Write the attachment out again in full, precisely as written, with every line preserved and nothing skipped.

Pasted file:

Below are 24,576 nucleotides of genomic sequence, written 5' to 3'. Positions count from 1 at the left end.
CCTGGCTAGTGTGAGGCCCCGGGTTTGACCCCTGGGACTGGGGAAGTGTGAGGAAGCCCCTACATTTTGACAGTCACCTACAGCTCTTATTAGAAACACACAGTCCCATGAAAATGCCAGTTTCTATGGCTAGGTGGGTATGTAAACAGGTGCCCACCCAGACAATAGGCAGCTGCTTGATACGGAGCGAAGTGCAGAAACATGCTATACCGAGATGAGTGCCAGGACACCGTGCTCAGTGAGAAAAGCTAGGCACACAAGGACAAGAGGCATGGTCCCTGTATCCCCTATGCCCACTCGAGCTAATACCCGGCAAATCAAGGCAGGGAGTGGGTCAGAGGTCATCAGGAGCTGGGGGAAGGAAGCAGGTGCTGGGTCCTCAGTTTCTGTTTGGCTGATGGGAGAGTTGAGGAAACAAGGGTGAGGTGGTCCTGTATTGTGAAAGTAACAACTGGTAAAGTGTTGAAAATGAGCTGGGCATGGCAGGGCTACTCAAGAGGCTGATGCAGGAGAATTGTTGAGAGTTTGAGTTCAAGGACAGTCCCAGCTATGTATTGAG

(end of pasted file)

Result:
Below are 24,576 nucleotides of genomic sequence, written 5' to 3'. Positions count from 1 at the left end.
CCTGGCTAGTGTGAGGCCCCGGGTTTGACCCCTGGGACTGGGGAAGTGTGAGGAAGCCCCTACATTTTGACAGTCACCTACAGCTCTTATTAGAAACACACAGTCCCATGAAAATGCCAGTTTCTATGGCTAGGTGGGTATGTAAACAGGTGCCCACCCAGACAATAGGCAGCTGCTTGATACGGAGCGAAGTGCAGAAACATGCTATACCGAGATGAGTGCCAGGACACCGTGCTCAGTGAGAAAAGCTAGGCACACAAGGACAAGAGGCATGGTCCCTGTATCCCCTATGCCCACTCGAGCTAATACCCGGCAAATCAAGGCAGGGAGTGGGTCAGAGGTCATCAGGAGCTGGGGGAAGGAAGCAGGTGCTGGGTCCTCAGTTTCTGTTTGGCTGATGGGAGAGTTGAGGAAACAAGGGTGAGGTGGTCCTGTATTGTGAAAGTAACAACTGGTAAAGTGTTGAAAATGAGCTGGGCATGGCAGGGCTACTCAAGAGGCTGATGCAGGAGAATTGTTGAGAGTTTGAGTTCAAGGACAGTCCCAGCTATGTATTGAG